Assert. 2. — Slavery of servants to lords or masters, such as were of old amongst the Jews, is not natural, but against nature. 1. Because slavery is malum naturæ, a penal evil and contrary to nature, and a punishment of sin. 2. Slavery should not have been in the world, if man had never sinned, no more than there could have been buying and selling of men, which is a miserable consequent of sin and a sort of death, when men are put to the toiling pains of the hireling, who longeth for the shadow, and under iron harrows and saws, and to hew wood, and draw water continually. 3. The original of servitude was, when men were taken in war, to eschew a greater evil, even death, the captives were willing to undergo a less evil, slavery, (S. Servitus, 1 de jure. Pers.) 4. A man being created according to God's image, he is res sacra, a sacred thing, and can no more, by nature's law, be sold and bought, than a religious and sacred thing dedicated to God. S. 1. Instit. de inutil. scrupl. l. inter Stipulantem. S. Sacram. F. de verber. Obligat. Assert. 3. — Every man by nature is a freeman born, that is, by nature no man cometh out of the womb under any civil subjection to king, prince, or judge, to master, captain, conqueror, teacher, &c.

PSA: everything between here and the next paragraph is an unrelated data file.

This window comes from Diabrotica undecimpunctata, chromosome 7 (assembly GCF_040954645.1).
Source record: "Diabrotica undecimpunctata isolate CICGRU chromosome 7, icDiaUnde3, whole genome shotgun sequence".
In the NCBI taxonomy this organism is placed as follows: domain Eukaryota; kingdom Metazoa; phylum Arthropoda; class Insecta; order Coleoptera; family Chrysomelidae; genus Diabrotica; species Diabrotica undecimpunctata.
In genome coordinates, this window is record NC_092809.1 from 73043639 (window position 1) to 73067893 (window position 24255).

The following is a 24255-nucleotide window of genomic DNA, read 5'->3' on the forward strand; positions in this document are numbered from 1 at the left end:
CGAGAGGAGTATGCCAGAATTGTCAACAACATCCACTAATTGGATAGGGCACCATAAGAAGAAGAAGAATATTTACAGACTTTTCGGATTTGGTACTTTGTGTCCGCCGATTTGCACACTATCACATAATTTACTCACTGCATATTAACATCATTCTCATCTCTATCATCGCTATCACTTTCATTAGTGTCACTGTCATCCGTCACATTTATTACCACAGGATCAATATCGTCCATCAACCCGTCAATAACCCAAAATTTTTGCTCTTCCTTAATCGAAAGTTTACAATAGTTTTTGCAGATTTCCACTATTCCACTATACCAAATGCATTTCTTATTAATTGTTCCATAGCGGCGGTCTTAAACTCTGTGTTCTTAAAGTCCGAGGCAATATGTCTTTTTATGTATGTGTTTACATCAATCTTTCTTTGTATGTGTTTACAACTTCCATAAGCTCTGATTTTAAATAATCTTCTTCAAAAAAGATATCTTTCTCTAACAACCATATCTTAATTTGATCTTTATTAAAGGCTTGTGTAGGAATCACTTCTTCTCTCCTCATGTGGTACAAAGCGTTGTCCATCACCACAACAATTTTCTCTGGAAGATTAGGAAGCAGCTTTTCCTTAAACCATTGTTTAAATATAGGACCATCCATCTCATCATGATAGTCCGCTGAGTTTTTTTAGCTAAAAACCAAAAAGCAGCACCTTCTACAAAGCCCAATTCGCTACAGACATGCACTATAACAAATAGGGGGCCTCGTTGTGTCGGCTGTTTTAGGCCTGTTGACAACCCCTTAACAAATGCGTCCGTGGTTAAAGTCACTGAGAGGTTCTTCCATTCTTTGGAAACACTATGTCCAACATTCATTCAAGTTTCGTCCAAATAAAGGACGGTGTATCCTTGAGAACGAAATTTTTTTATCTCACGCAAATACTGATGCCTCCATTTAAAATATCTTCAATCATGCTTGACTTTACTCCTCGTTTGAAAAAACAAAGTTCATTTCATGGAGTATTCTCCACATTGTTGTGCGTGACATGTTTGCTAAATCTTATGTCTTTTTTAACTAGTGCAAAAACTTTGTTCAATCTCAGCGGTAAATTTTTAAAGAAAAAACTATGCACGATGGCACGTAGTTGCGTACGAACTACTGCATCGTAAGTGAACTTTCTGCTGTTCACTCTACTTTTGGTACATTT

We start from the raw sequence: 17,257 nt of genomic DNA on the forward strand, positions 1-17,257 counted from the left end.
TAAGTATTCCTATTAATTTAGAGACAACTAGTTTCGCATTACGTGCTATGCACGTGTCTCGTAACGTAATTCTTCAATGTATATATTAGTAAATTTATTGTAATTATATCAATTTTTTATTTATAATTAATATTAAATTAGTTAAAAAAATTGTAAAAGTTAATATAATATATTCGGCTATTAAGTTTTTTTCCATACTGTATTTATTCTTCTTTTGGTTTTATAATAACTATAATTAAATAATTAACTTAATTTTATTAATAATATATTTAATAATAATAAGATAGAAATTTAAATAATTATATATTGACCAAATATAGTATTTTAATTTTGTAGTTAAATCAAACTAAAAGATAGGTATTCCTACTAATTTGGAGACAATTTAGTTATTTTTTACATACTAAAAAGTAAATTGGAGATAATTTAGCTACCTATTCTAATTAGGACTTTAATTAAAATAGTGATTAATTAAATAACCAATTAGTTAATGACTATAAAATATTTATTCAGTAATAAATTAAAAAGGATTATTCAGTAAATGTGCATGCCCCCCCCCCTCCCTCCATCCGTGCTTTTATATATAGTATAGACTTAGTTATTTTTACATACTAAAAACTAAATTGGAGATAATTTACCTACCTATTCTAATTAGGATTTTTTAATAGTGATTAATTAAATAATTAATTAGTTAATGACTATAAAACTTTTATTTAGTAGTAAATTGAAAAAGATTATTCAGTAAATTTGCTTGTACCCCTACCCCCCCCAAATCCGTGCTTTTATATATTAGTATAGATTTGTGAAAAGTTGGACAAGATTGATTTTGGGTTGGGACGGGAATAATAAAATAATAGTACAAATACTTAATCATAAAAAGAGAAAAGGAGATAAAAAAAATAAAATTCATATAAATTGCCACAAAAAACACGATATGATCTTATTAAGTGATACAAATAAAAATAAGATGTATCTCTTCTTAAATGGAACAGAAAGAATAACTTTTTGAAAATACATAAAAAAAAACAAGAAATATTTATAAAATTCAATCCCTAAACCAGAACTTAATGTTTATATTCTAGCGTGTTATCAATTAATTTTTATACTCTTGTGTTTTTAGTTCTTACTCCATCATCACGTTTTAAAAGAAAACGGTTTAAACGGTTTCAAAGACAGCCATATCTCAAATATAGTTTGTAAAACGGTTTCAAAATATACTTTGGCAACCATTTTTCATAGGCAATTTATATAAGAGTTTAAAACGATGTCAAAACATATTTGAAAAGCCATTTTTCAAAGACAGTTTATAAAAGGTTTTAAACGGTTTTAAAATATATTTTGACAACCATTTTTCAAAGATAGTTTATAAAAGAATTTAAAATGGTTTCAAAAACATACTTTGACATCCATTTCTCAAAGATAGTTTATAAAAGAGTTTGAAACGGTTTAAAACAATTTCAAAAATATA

Arg. 1. — Because freedom is natural to all, except freedom from subjection to parents; and subjection politic is merely accidental, coming from some positive laws of men, as they are in a politic society; whereas they might have been born with all concomitants of nature, though born in a single family, the only natural and first society in the world.

Arg. 2. — Man is born by nature free from all subjection, except of that which is most kindly and natural, and that is fatherly or filial subjection, or matrimonial subjection of the wife to the husband; and especially he is free of subjection to a prince by nature; because to be under jurisdiction to a judge or king, hath a sort of jurisdiction, (argument, L. Si quis sit fugitivus. F. de edil. edict. in S. penult. vel fin.) especially to be under penal laws now in the state of sin. The learned senator Ferdinandus Vasquez saith, (lib. 2. c. 82. n. 15,) Every subject is to lay down his life for the prince. Now no man is born under subjection to penal laws or dying for his prince.